• To ensure symmetrical elevation to counteract the natural gravitational pulling of breast tissue, it is paramount to have the patient marked in an upright position.
• Access incisions are made in the periareolar, inframmary, or axillary folds.
• We use 3-mm to 4-mm cannulas attached to a 60-ml syringe, and the dissection is carried out in a spokewheel pattern.
• The patient is periodically elevated to a semi-sitting position to evaluate symmetry and desired outcome and the cannula port is maintained in a downward direction.
• A single absorbable suture is used to close surgical wounds.
• The patient wears a vest garment for approximately 4 weeks following the procedure.
• Most patients return to work within a few days.
• A post-operative mammogram 6 months after the procedure is recommended.
Liposuction versus Traditional techniques
Traditional methods of breast reduction for large breasts are all associated with extensive procedures and significant breast scarring.
The efficacy of liposuction for breast reduction has been well established,7 and it compares to traditional open techniques for certain patients. In a recent retrospective chart and imaging review of 14 female patients who underwent breast reduction by liposuction, Mellui et al7 reported a patient satisfaction rate of 93%. Nipple elevation was measured to be at a mean of 2.57 cm compared to preoperative values. Older patients (>60 years of age) were noted to have a significantly larger nipple elevation (3.16 cm vs. 1.79 cm).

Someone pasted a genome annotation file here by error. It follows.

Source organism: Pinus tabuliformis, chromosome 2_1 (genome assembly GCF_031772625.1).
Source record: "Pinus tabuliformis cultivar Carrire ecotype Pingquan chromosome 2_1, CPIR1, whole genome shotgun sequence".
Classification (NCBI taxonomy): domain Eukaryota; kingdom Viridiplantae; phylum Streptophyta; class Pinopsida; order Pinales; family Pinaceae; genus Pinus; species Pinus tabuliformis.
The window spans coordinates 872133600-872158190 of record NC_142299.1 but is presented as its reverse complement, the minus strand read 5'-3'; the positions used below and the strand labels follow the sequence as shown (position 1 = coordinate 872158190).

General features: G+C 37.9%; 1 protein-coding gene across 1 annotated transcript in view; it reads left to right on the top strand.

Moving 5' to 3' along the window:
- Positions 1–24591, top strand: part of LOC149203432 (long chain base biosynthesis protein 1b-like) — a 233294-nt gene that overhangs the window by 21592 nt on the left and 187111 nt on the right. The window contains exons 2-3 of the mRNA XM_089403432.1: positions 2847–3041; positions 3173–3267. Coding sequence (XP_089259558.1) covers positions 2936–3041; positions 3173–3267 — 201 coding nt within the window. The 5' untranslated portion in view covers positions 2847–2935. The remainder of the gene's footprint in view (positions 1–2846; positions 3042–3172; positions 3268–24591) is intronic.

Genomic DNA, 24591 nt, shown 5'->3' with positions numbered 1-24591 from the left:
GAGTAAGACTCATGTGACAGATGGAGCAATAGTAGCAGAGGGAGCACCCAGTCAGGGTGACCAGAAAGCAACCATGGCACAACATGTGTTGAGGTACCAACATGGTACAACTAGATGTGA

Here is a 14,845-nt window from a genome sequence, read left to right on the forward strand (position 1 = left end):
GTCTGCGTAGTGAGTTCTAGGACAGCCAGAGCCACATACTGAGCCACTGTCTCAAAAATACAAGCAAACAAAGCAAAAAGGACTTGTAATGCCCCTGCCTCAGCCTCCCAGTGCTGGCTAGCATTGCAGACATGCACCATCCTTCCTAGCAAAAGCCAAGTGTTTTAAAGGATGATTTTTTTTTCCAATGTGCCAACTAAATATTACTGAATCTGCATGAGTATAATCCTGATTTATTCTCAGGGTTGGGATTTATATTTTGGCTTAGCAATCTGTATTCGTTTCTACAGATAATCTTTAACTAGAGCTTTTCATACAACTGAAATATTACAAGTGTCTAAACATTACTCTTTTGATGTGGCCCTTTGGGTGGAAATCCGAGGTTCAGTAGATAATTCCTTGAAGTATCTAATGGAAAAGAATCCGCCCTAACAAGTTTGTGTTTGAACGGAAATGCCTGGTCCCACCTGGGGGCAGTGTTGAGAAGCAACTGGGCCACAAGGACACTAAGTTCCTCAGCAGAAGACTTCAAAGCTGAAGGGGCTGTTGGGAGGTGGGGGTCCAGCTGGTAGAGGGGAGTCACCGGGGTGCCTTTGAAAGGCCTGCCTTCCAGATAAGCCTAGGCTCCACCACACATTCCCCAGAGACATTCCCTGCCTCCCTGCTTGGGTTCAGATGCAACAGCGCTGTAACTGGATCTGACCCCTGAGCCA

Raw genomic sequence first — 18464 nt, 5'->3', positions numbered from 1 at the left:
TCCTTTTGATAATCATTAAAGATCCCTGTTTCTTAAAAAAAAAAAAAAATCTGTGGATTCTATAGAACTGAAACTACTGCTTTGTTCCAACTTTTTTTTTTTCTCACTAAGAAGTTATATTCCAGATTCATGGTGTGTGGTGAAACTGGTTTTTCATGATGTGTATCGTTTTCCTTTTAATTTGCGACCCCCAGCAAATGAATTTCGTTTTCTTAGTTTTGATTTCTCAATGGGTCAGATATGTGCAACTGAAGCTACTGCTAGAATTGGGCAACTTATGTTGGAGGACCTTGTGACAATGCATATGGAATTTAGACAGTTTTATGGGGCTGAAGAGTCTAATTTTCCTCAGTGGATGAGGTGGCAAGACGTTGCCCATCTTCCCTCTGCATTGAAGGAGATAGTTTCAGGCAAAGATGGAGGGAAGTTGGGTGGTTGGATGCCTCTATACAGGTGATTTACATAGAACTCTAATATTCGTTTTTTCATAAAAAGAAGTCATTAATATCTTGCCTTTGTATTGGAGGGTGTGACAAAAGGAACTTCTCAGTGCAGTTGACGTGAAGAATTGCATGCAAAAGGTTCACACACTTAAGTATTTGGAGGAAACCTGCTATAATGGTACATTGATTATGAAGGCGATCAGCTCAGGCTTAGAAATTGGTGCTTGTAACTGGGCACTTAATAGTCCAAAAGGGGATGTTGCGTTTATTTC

Changes in volume ranged between 695.57mL and 712.71 mL per breast. Radiographic changes induced by liposuction were not statistically different from those found in traditional reduction techniques.
In addition, patients with a body mass index of less than 25.0 had a greater mean volume reduction in breast size 6 months post-liposuction versus patients with a body mass index of greater than 30.0 when compared via the dip test.
Breast Size and Volume
Depending on the breast volume, different surgical techniques may be indicated. Our experience has been that liposuction can achieve mild to moderate breast reduction with minimal scarring. (See Figures 1 and 2) This reduction ranges from 0.5 to 1.5 cup sizes. On the other hand, moderate to extremely large breasts may be best managed by traditional procedures.